Canada’s biggest satellite operator, Telesat, has signed agreements with Amazon billionaire Jeff Bezos’ Blue Origin space venture and Alphabet’s Loon aerial telecommunications venture to support its future global broadband satellite constellation.
Blue Origin has agreed to provide multiple launches on its yet-to-be-built New Glenn rocket to get Telesat’s spacecraft into low Earth orbit, or LEO. Loon, meanwhile, will furnish a cloud-based data delivery platform that’s based on the system it currently uses to deliver mobile services via a fleet of high-altitude balloons.
Today’s announcements raise Telesat’s profile in a market battle that also involves California-based SpaceX and the international OneWeb consortium.
Two of Google’s best-known flights of fancy, Project Loon and Project Wing, are being hatched from their X incubator to become independent businesses under the wing of Alphabet, Google’s holding company.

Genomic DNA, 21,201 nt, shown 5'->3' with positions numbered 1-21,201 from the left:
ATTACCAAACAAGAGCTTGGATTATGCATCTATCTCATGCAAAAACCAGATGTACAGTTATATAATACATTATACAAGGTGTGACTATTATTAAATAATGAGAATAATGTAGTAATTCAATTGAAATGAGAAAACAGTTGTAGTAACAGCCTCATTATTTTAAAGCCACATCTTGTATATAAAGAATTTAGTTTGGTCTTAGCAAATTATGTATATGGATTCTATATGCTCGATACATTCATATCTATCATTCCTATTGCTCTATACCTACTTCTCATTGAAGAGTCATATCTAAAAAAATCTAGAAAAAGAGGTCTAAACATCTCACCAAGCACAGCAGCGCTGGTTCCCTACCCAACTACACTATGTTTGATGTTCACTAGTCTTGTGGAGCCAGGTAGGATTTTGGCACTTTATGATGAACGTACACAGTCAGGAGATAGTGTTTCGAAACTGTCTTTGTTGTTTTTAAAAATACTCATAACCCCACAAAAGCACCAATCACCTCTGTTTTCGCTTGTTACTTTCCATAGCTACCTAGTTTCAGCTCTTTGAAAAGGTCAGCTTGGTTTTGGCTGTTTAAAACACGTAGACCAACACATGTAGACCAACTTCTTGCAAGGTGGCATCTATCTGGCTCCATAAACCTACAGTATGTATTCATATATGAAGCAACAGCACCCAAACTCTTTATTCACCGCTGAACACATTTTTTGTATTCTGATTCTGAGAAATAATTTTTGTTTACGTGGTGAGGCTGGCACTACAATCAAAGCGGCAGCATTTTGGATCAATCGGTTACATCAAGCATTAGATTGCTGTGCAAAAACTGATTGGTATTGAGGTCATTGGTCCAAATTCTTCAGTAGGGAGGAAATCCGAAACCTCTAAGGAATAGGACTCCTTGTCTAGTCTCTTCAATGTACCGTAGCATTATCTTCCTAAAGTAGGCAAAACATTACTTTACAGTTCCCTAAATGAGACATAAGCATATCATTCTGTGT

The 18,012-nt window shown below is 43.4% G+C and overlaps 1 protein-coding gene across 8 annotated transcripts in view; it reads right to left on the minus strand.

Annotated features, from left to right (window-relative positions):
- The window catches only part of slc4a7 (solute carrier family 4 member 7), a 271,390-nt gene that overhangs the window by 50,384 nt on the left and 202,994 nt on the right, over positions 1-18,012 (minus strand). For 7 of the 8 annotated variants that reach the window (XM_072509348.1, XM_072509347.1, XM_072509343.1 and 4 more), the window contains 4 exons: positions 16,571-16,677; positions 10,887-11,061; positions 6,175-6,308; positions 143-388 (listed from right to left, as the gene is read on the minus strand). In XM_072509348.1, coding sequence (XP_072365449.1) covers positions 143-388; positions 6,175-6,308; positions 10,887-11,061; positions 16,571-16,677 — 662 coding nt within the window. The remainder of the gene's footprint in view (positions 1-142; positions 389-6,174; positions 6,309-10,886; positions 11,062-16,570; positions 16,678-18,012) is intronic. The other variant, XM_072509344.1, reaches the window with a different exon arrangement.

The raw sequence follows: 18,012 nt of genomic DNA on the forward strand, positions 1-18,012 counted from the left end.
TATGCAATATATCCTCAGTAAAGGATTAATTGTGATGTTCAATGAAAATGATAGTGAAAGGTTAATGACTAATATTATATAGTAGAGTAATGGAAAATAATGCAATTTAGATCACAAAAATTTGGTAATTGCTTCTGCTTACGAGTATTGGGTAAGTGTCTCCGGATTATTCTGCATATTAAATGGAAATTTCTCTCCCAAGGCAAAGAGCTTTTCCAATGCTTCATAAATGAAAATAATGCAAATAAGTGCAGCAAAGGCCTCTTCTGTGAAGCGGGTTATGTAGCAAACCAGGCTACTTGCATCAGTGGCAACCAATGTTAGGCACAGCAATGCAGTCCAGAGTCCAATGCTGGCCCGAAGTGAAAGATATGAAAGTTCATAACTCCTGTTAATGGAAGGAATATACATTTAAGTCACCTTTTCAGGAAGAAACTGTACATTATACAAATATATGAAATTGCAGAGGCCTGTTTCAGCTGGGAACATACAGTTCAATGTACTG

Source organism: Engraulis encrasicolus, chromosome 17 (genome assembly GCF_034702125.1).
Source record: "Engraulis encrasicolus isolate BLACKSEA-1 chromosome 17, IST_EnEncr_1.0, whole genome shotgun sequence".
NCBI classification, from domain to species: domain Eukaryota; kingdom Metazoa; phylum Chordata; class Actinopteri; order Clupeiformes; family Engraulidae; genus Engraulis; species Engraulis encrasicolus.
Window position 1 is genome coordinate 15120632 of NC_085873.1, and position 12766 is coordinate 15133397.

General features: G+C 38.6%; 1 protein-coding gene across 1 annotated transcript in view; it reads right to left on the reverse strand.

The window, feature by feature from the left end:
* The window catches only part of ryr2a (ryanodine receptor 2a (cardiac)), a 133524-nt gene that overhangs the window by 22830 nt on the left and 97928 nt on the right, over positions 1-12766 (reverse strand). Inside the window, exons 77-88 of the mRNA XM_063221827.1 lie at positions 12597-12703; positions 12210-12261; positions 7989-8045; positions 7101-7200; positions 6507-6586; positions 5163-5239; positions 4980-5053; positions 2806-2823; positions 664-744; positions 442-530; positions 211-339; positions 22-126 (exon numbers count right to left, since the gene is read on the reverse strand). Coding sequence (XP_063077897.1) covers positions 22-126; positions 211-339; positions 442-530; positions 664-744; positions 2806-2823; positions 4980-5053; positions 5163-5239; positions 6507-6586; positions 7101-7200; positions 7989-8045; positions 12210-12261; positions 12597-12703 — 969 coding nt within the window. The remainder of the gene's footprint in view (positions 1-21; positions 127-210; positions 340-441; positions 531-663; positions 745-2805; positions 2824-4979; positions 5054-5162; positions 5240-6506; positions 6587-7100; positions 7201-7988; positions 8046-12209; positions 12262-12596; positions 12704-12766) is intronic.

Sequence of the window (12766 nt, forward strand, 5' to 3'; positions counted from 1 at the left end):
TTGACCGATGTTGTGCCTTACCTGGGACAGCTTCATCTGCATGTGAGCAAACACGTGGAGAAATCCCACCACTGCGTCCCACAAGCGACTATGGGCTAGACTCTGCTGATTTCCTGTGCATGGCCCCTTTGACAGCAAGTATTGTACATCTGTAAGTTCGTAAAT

Loon will work with mobile network operators globally to bring internet access to a market of billions of people currently without high-speed connections.
But today’s rapid pace of innovation and competition is increasing the pressure to turn blue-sky ideas into marketable products and services. No company, not even Alphabet, can afford to bet on every hunch. So X’s aim is to systematize the process of picking winning technologies.
“We are trying to be the card counters of innovation, not the gamblers of innovation,” Teller said.
Drones, satellites and rocket planes are all well and good for high-flying missions, but sometimes the best craft for the job is a balloon.
Google’s Project Loon, for example, is enlisting machine learning to pilot its experimental data-beaming balloons through the stratosphere. And other ventures are using high-altitude balloon platforms to conduct missions traditionally associated with suborbital rocket launches.